“I’m going to call the police when I get home. If you saw people watching you, then the cops need to know.” Jill told him. He shrugged. It was true what they said about kids; they were resilient.
Keenan was busy eating dinner when she spoke with the police. She elaborated on his story of the shadow people, telling them her son had told her about some people watching him and that he showed her some bones that she thought might be human. She was embarrassed to say that she threw them down out of fear and they left. The officer promised to investigate and she hung up.
It was all over the local news the following morning. The police had found several bone fragments at the playground and actual traces of bone marrow on the chains of the swings. The reporter said that it would be some time before DNA tests were back but the community was left to speculate whether these were indeed the bones of Abigail Wynters who went missing after playing in that playground five years ago.
Jill stopped in front of the TV. Wynters was the last name of the woman who had told her to have more kids for Keenan’s sake. Perhaps there was a reasonable explanation for the comment that came off so rudely. After his father came to pick Keenan up for the weekend, Jill decided to make a trip to the playground. She had a feeling Naomi would be in the group of onlookers.
She was. Jill watched from afar, looking for she didn’t know what exactly in Naomi’s face. Naomi stared with a flat affect at the investigation. Jill hesitated. She could not imagine losing Keenan, her heart broke for this woman, but she also realized there was a heavy fear sitting in her guts, because whatever Keenan saw was real. What had he seen that she, as his mother/his protector, had not? She needed to know. That need propelled her forward to Naomi.
“Was Abigail your daughter?” She asked, announcing herself at Naomi’s side. Naomi showed no surprise and did not turn to face Jill.
“Yes. My first and only for some time.” She said again without emotion.
“And that’s why you said I should have more?” Jill asked.
“No. No child can ever be replaced. I shouldn’t have said that to you. Someone will pay for that.” She said. Everything the woman said was a mystery. Jill couldn’t be silent this time.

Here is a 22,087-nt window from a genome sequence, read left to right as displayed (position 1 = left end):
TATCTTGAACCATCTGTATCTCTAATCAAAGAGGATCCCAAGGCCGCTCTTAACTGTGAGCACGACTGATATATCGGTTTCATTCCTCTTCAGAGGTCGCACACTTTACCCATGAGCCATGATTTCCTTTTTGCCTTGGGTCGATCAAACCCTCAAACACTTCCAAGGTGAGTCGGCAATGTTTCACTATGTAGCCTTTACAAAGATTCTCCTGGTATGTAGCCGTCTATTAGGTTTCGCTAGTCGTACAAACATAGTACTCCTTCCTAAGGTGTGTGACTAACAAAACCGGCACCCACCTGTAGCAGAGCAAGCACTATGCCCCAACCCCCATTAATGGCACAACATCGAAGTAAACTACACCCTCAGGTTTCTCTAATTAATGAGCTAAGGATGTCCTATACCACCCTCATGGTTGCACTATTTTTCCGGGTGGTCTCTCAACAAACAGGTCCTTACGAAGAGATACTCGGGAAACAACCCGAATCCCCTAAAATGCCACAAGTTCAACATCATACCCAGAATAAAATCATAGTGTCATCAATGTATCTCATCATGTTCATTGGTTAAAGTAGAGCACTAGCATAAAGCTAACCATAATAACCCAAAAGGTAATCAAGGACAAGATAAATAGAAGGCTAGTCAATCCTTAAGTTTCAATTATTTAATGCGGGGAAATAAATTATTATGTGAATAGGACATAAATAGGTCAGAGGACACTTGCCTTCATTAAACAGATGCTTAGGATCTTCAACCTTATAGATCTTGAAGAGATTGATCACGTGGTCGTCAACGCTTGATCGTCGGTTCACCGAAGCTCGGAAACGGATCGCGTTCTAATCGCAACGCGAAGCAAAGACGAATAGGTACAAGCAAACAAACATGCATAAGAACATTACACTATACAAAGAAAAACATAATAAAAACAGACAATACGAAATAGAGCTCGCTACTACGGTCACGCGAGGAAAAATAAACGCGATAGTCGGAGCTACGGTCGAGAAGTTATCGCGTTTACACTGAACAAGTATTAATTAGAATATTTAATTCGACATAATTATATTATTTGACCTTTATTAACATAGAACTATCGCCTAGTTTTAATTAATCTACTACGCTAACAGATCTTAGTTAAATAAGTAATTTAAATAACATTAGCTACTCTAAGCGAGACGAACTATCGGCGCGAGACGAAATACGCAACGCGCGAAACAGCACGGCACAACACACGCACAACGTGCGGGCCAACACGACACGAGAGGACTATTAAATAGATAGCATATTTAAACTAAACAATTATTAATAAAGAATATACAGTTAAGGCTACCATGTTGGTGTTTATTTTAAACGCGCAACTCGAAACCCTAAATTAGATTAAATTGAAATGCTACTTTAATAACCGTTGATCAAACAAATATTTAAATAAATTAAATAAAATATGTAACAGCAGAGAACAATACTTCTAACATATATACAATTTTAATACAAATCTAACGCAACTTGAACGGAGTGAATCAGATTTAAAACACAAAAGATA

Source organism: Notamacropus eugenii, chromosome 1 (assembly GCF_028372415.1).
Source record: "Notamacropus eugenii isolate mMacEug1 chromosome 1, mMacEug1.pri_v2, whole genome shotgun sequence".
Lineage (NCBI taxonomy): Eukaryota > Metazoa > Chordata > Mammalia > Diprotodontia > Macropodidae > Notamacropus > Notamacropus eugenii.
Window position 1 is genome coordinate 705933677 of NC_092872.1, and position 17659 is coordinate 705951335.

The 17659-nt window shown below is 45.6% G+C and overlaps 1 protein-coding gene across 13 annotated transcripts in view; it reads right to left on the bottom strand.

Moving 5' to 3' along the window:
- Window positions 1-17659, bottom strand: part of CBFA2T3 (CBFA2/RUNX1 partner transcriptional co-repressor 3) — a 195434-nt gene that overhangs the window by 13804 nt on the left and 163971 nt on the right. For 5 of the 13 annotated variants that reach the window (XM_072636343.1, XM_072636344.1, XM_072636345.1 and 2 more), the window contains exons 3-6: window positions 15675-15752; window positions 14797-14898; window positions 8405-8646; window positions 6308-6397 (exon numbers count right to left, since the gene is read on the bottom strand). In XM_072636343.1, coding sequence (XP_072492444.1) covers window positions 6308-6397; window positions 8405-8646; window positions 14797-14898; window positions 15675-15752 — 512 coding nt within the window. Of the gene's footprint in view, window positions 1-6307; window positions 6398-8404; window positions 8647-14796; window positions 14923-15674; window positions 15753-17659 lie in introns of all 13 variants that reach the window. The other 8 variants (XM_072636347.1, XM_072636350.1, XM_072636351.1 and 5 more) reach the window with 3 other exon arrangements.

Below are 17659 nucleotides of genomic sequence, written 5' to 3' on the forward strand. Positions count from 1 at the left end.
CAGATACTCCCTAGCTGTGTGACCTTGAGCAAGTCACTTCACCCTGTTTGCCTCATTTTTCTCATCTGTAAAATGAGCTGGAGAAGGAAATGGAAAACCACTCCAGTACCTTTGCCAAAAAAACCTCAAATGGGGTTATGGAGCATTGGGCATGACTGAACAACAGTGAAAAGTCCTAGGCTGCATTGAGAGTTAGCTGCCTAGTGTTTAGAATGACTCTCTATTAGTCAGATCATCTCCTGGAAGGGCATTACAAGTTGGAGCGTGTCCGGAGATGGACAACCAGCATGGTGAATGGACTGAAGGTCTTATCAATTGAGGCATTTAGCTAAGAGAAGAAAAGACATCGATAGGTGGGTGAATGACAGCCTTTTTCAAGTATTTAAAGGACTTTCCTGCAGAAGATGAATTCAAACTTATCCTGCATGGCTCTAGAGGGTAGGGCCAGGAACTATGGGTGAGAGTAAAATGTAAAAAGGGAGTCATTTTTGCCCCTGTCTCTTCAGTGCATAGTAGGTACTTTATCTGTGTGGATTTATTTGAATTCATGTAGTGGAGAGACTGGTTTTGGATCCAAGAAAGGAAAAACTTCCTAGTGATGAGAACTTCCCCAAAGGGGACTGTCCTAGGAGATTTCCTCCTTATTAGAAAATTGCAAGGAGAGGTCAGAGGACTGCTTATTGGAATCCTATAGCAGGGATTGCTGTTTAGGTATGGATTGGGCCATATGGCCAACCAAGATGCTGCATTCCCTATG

“Then what did you mean? Why would you say something like that to me?”
“Because the Shadow People target the kids who are alone. When you take them to the playground, they should always be in pairs or more, otherwise what happened to Abby will happen to Keenan.” She turned now and looked Jill right in the eye. There was nothing that rang untrue or irrational in that look or the words she’d said. Jill couldn’t breathe.
“Keenan said he couldn’t go play because he Shadow People would get him. What are they?”
“I don’t know, they’ve been there forever. They steal children, they eat them. The kids can see them, we can’t” She shrugged
“But how could you believe in them then? Isn’t it more likely there is some lunatic loose in this town?”
“No. Shadow People. And they aren’t loose in the town, they stay in the playground…..As long as they get their supply of children. Which is why I will be shunned if anyone finds out I warned you in any way. Those of us who have learned the hard way, we have an unspoken pact to keep it to ourselves, let someone else’s kid pay for our children’s safety. I shouldn’t have said anything to you.”
“But…” Jill started, still confused.
“I shouldn’t be seen talking to you now. I’d like for you to go. I need to stay, I need to see them working to find what’s left of Abby. Please go, please.” The pain in her voice broke through.
“Ok, I’m sorry if I caused you any trouble….and thank you for the warning.” Jill said
“He’s such a sweet boy. Don’t bring him back to the playground. Make them work for their food from now on.” She said and turned her attention back to the people combing through the stones for the meager remains of her daughter.